In fact, it's the opposite here: it's state-sponsored religious displays that are prohibited. Private displays are ubiquitous.
 

I'll be seeing the City Ballet production next, so I will be able to compare...flowers.gif

I look forward to reading about it!

#3 Jack Reed

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Posted 22 December 2013 - 03:33 PM

She may not have danced Sugar Plum, but the good news of MCC's return to the stage will dance in my head for the rest of the evening. (Of course, I wish I had seen her myself, having been delighted by her Dewdrop in past years, but I can't be everywhere!  *sigh*)



#4 Helene

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Posted 22 December 2013 - 03:43 PM

Dewdrop is as important a role as Sugar Plum in Balanchine's version. When it first premiered, the Sugar Plum variation was performed after the Grand Pas, and Tallchief, who had only greeted Marie and Prince Nephew and summoned the troops, said that she heard the roar for LeClerq's Dewdrop at the premiere and knew she had her work cut out for her. (Now the SPF variation is in the beginning of the act.)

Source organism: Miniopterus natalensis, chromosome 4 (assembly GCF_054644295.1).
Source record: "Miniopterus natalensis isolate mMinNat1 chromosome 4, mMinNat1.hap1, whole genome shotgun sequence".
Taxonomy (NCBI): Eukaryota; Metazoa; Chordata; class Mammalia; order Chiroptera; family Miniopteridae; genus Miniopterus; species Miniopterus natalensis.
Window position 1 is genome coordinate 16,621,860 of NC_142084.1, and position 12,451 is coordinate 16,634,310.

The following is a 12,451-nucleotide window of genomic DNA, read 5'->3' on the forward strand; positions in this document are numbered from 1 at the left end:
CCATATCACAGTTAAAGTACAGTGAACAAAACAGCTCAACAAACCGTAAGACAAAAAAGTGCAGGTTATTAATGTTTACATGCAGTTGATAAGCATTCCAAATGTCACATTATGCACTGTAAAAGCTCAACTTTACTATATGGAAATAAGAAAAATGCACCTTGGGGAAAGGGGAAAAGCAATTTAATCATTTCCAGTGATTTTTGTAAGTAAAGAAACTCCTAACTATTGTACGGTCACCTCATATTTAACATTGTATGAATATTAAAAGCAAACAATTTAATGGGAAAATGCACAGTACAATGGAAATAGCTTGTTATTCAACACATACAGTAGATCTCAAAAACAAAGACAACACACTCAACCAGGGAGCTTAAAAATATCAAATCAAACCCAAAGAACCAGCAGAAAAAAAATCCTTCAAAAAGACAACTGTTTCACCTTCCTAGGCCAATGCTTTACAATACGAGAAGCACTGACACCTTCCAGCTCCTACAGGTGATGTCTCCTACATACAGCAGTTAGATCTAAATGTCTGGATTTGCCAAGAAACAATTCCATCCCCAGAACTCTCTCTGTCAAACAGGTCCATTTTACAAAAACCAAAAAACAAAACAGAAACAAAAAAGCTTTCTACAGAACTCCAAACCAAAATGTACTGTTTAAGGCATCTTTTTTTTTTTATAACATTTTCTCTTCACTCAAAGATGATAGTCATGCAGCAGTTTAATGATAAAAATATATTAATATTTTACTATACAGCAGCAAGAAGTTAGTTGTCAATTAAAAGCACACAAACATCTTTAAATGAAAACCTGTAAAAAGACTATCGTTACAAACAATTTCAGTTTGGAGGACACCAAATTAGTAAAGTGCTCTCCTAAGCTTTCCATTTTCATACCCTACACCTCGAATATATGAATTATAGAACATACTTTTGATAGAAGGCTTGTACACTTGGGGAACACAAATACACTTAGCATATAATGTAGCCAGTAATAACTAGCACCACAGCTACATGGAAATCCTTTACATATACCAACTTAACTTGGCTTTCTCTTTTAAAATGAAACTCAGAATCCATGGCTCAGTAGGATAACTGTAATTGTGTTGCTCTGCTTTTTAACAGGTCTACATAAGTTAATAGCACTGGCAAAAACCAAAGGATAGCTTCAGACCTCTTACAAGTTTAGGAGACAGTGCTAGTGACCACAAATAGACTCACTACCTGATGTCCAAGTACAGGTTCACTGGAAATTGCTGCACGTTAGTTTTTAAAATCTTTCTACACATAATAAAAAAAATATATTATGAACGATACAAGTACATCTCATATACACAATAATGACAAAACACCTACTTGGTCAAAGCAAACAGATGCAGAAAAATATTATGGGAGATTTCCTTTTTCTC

#5 Swanilda8

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Posted 22 December 2013 - 05:41 PM

I saw the MCB production on Thursday. We had a different Dewdrop/Sugar Plum pair (Albertson and Kronenberg) but it was the same story. Albertson nailed the part and Kronenberg was a bit lackluster. The children were impressive, especially the little boy playing Fritz (Autumn Rodriguez). I thought the corps looked the best I had seen it, very crisp, which makes me think that Lopez must be doing a good job as artistic director.

 

Full review: http://itinerantball...ami-begins.html



#6 Birdsall

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Posted 27 December 2013 - 08:40 PM

Just saw this tonight and enjoyed it overall. Albertson impressed me the most as Dewdrop. She had the best upper body movements which I tend to like. My favorite parts of Balanchine's Nutcracker are the snow scene and Dewdrop and the flowers scene. The thing I dislike is almost zero dancing in Act 1 until the snow scene! But I knew this was the case but we were finally about to see dancing and then technical difficulties caused a long pause before the snow scene.

I hate that they perform this without orchestra. More people probably see this than any other show they do all year. I'm sure it is difficult and expensive, but to me it is embarrassing for a company whose reputation is pretty high in the U.S. to perform this to a recording.

With that said I could tell everyone was giving their all. Callie Manning was a sexy Coffee, and Shimon Ito worked the candy cane hoops!!!

I do think MCB excels at the short Balanchine ballets. I am looking forward to Concerto Barocco at the end of January!